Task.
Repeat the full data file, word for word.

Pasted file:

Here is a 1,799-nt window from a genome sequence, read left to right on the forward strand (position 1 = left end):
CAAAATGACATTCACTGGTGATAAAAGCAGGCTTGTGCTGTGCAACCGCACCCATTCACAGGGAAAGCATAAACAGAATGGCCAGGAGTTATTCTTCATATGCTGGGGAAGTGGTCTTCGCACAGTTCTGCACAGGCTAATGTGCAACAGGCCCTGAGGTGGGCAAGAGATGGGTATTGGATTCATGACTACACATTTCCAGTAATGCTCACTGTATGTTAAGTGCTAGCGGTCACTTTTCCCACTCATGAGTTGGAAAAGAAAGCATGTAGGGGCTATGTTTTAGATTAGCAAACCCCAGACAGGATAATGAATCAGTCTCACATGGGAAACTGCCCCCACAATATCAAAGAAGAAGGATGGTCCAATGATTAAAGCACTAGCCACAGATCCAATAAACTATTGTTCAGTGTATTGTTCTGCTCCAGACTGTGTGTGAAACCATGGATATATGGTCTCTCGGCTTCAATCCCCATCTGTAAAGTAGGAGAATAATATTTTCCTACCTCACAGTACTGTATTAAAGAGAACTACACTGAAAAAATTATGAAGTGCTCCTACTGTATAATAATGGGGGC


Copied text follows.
Here is a 1,799-nt window from a genome sequence, read left to right on the forward strand (position 1 = left end):
CAAAATGACATTCACTGGTGATAAAAGCAGGCTTGTGCTGTGCAACCGCACCCATTCACAGGGAAAGCATAAACAGAATGGCCAGGAGTTATTCTTCATATGCTGGGGAAGTGGTCTTCGCACAGTTCTGCACAGGCTAATGTGCAACAGGCCCTGAGGTGGGCAAGAGATGGGTATTGGATTCATGACTACACATTTCCAGTAATGCTCACTGTATGTTAAGTGCTAGCGGTCACTTTTCCCACTCATGAGTTGGAAAAGAAAGCATGTAGGGGCTATGTTTTAGATTAGCAAACCCCAGACAGGATAATGAATCAGTCTCACATGGGAAACTGCCCCCACAATATCAAAGAAGAAGGATGGTCCAATGATTAAAGCACTAGCCACAGATCCAATAAACTATTGTTCAGTGTATTGTTCTGCTCCAGACTGTGTGTGAAACCATGGATATATGGTCTCTCGGCTTCAATCCCCATCTGTAAAGTAGGAGAATAATATTTTCCTACCTCACAGTACTGTATTAAAGAGAACTACACTGAAAAAATTATGAAGTGCTCCTACTGTATAATAATGGGGGC